Avoid keeping or buying things as spare. Spare mattress, spare furniture, spare car, spare gas cylinder, spare fridge … just imagine!
1. Gutter your Clutter
Survey your home and pick out the most cluttered spot. It may be a cabinet, perhaps an entire kitchen, or even just a shoe rack. Let go of what you don’t or will not need in the next month, but do keep your festive decorations even if it’s a long time away, so that you won’t have to repurchase.
Items that you don’t intend to throw out should be kept organized. Put everything in its place as this will help you to stop buying things that you cannot find. Many of us are guilty of this and it is a wasteful habit to say the least. Things that usually gets misplaced and are repurchased easily: Batteries, cello tape and stationary.
Now, this may take some time to complete, possibly a few weekends worth, depending on the state of your house. But when you are finished, it will be worth the trouble because your home will look tidy, clean, and spacious and you are on your way to becoming a minimalist at home.
Before ditching your possessions as mentioned above, consider if it can be used in another way. Learning to use everything in your home to its fullest potential will help you avoid spending to purchase the same item in the future or at the very least delay the purchase.
Here’s a tip, if you have old vases just sitting in storage, you can easily dust them off, make little holes on the bottom, fill it with earth and use it as a garden flower pot. Get creative, especially with the items you don’t want to throw out.
3. Don’t Buy into Marketing Gimmicks
It is too tempting to resist these four alphabets: F-R-E-E, but don’t be swayed into buy something just because of the free gift. These ‘gifts’ may not only cause your purchase to cost more, but will unnecessarily take up space in the home as well. These freebies may also be part of novelty collections, urging you to continue buying. Unfortunately, such items usually have zero utility with the exception of gathering dust.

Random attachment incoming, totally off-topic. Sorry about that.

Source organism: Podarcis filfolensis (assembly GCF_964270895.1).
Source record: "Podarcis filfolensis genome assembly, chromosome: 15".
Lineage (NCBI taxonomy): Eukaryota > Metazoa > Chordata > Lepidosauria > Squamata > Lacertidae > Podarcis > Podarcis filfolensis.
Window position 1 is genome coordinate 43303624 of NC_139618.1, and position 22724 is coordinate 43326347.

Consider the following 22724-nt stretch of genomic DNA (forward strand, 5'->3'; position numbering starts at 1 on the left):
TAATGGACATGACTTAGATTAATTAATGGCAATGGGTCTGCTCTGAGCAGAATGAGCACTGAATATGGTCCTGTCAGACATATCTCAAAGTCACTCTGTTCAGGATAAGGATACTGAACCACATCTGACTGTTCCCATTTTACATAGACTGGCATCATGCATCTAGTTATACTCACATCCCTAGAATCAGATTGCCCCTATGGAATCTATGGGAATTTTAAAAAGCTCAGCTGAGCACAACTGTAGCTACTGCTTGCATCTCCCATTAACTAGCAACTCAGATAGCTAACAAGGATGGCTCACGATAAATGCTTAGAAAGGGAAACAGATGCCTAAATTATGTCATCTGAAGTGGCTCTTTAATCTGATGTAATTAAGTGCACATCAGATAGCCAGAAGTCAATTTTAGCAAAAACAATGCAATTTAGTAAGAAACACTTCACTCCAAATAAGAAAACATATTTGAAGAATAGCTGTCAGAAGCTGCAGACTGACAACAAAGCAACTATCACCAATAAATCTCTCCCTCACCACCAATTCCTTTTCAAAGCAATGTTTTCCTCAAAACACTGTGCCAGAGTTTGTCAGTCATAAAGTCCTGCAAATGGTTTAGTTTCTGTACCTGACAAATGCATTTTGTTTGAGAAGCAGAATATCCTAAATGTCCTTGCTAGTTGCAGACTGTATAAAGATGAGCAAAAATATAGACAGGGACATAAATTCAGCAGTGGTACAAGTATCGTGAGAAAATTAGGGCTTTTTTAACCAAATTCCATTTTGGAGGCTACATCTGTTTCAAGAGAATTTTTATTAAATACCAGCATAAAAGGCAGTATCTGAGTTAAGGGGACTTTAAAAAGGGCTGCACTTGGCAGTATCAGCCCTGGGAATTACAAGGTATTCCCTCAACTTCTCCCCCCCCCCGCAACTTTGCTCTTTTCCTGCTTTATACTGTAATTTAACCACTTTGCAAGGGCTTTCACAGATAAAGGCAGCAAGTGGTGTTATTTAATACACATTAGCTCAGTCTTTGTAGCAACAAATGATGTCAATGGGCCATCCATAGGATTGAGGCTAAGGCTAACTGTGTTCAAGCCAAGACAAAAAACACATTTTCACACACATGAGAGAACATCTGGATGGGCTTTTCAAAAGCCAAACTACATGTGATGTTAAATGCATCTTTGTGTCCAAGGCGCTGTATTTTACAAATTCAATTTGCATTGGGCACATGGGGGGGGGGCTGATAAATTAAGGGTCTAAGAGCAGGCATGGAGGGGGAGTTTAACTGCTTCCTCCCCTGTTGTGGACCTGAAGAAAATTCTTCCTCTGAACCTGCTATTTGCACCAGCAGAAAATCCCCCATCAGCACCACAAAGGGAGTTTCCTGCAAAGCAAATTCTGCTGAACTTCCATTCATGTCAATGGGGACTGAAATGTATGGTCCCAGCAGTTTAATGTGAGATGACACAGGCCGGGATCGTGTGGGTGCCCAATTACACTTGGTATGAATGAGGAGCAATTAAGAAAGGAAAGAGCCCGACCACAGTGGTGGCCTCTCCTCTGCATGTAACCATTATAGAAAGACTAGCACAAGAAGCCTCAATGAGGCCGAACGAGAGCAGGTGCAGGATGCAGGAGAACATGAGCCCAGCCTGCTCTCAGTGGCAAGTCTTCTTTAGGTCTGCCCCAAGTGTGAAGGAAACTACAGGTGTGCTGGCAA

Repeat this ground rule as often as needed, “If I don’t need it, I won’t buy it”. In the long run, you will save space and money at home. Keep in mind that you do not need to buy a lot of cheap things in an effort to save, rather, skip the small stuff and choose quality over quantity.
Do more for yourself by doing-it-yourself, wherever and whenever possible. Try to refrain from hiring a cleaner too often; it is a lesser known money sucker. If you are able, take on some of the household chores and save more in the process. Cleaning services can run from RM60 – RM100 per week and this adds up over the course of a month.
The possibilities are limitless; look into resourceful ways to upkeep and maintain your home by yourself, as not every leaky faucet requires professional services. In fact, if you have friends or family members who are handy with tools, get them to assist you. They don’t cost as much as contractors and usually accept payment in the form of dinner.
Remember that while minimalism is mostly about necessity, it’s also about quality. So don’t completely deprive yourself of getting some satisfaction. What do we mean? You’ll need to draw the line on what you can and cannot live without.
Depending on what is most important to you, splurge on creating the one area that you need to be, well, perfect. If you work from home, construct the most conducive home-office environment to bring out the best in you. Or turn your bedroom into a cosy, comfy haven to rejuvenate and get a perfect night’s rest. Whatever you decide to do, don’t be afraid to spend a little more in this department.
6. Hoarders Anonymous
Humans have the ability to stockpile possessions for years on end until it reaches the celling. We exaggerate (or do we? Have you seen the reality-TV show, ‘Hoarders’?), but most of us do have trouble throwing away the stuff we have accumulated over the years. And while certain pieces may hold sentimental or practical value, it just does not make sense to hold on to everything.
We have a got quick fix – if you can’t seem to trash your redundant belongings, why not sell it? There are so many websites and online tools to help you get rid of such items and earn money at the same time. If you are more old-fashioned, try setting up shop at flea-markets and garage sales. It can cost less than RM100 to start selling; you might not make a fortune but every form of income counts.
To easily see what you have earned, keep a jar and put every extra cent in it. You will quickly notice that it all adds up, and much sooner than you would have imagined.